Writing in the City Journal, Dalrymple reviews Paul Hollander’s book, The Only Superpower: Reflections on Strength, Weakness, and Anti-Americanism and in the process makes many observations about Hollander that one could easily make about Dalrymple himself. If we consider him a sociologist and ignore the bit about his mother tongue, there is no praise in the following passages that does not apply equally to Dalrymple:
Paul Hollander is not one of those sociologists who disdains to make his meaning clear to the average man, or at least to the average educated man. Though English was not his mother tongue, he writes with force, clarity, and even elegance. More important still, he does not treat human beings as if they were iron filings in a magnetic field. He knows that the search for meaning is one of man’s most salient characteristics, and he is capable of taking a comparatively small phenomenon and extracting the deeper significance from it.
Hollander is preeminently what one might call a sociologist of ideology, or perhaps a psychosociologist of ideology, because the history of individual intellectuals, of which he has accumulated an encyclopedic knowledge, interests him as much as that of groups.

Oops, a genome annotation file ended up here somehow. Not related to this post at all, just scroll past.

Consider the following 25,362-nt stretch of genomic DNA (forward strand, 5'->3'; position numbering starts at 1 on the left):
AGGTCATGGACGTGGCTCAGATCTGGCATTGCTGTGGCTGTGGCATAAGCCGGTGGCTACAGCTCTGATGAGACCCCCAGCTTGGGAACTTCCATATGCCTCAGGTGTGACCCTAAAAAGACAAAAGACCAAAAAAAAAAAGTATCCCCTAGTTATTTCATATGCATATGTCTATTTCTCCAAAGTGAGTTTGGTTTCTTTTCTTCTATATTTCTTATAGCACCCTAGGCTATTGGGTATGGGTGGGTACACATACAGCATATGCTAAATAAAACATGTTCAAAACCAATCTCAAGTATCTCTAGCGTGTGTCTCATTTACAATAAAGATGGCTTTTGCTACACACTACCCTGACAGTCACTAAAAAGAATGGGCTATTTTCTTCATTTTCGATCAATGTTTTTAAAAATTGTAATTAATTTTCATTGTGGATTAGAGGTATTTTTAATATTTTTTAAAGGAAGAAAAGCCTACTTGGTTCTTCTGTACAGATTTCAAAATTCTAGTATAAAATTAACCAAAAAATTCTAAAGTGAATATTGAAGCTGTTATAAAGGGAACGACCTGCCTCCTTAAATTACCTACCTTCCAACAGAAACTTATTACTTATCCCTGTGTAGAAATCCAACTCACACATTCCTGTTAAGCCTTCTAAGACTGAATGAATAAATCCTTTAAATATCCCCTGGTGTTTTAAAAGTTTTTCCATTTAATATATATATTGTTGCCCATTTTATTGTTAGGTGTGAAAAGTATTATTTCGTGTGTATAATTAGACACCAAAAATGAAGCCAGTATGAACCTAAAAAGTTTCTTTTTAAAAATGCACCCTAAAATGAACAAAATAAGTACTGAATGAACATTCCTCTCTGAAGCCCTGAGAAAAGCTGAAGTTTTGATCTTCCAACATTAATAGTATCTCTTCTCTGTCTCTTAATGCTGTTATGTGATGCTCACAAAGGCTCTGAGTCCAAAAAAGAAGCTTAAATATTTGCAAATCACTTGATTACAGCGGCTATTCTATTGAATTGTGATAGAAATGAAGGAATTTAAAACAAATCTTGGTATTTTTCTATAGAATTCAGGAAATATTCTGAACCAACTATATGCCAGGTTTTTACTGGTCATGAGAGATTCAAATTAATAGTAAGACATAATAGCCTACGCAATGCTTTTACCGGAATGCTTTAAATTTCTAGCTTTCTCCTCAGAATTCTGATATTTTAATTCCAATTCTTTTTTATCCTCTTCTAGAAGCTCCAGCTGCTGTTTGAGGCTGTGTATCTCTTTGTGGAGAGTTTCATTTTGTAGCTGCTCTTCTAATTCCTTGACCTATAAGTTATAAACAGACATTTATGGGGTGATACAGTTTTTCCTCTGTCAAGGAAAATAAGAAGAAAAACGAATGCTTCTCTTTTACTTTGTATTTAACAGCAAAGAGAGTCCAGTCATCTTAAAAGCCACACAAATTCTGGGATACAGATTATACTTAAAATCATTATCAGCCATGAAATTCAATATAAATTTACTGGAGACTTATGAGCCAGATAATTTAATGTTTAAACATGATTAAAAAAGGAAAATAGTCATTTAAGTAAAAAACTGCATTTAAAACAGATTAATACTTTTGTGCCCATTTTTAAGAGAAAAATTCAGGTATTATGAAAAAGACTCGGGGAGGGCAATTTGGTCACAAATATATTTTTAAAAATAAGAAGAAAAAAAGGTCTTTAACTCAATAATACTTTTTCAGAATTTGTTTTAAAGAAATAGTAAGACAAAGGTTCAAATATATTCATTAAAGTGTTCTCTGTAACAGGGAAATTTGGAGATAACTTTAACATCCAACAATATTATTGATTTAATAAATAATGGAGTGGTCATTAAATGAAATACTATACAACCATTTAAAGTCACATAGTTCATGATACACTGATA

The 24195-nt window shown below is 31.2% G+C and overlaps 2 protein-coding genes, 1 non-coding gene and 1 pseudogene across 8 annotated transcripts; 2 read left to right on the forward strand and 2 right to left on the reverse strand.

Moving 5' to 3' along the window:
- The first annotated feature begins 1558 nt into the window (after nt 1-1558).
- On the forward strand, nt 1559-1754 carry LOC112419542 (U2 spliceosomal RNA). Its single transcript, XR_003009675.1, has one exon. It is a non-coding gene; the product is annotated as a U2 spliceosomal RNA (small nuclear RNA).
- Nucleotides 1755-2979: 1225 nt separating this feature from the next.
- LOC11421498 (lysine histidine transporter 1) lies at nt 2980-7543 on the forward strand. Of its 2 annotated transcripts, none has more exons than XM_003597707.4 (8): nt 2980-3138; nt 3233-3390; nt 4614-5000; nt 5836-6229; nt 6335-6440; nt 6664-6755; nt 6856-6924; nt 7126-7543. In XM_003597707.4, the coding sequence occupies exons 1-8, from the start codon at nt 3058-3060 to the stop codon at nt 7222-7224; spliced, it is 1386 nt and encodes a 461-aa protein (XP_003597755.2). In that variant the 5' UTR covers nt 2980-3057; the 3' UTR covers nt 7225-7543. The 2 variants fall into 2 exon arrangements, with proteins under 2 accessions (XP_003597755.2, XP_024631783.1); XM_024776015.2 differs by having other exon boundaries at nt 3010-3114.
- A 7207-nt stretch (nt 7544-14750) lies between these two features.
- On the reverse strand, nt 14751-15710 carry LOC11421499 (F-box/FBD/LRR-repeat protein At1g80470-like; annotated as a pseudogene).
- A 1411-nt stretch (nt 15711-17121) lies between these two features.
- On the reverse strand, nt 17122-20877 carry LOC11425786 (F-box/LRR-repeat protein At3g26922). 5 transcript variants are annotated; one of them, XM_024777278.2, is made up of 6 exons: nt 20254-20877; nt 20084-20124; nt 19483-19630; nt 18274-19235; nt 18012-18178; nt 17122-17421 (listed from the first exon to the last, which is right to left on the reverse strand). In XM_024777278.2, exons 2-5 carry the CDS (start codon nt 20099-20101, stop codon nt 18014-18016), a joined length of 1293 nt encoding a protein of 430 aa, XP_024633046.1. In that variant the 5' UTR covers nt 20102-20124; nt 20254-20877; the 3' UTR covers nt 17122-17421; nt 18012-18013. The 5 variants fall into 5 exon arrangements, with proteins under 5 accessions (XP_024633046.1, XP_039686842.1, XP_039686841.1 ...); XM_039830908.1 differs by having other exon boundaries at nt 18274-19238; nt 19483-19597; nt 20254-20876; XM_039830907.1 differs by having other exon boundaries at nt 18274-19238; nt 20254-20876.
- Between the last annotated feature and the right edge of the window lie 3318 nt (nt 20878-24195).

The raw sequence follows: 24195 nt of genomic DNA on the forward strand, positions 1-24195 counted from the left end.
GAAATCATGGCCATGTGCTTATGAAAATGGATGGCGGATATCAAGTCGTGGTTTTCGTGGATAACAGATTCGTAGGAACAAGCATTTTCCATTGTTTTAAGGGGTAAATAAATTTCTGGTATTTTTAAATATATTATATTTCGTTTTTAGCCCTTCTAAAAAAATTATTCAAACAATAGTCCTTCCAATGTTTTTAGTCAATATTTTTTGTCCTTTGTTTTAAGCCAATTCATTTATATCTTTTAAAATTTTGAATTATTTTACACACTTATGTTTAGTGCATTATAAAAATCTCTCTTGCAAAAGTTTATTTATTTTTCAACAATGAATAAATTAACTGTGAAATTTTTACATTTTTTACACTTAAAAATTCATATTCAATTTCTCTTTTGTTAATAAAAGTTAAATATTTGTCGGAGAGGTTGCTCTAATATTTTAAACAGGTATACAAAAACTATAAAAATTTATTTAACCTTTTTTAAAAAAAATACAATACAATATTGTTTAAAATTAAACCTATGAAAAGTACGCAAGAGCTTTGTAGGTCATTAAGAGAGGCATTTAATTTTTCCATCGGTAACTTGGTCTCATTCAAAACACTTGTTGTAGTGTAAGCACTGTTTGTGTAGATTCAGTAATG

It is a pleasure to read a sociologist who can distinguish so clearly and with wit the less than perfect from the evil; who understands the benefits of environmental conservation without turning such conservation into a quasi-totalitarian ideology; who can see the frivolity, vulgarity, and worthlessness of industrially produced popular culture while appreciating just how quickly dislike of such culture can mutate into contempt for the people who consume it; who, in short, keeps the limits of human possibilities constantly before him. Paul Hollander’s work is an example of the dialectic between lived experience and abstract reflection, of which all work in the humanities should—but alas, seldom does—partake.
Perhaps Dalrymple feels the same way reading Hollander’s work that many feel reading his.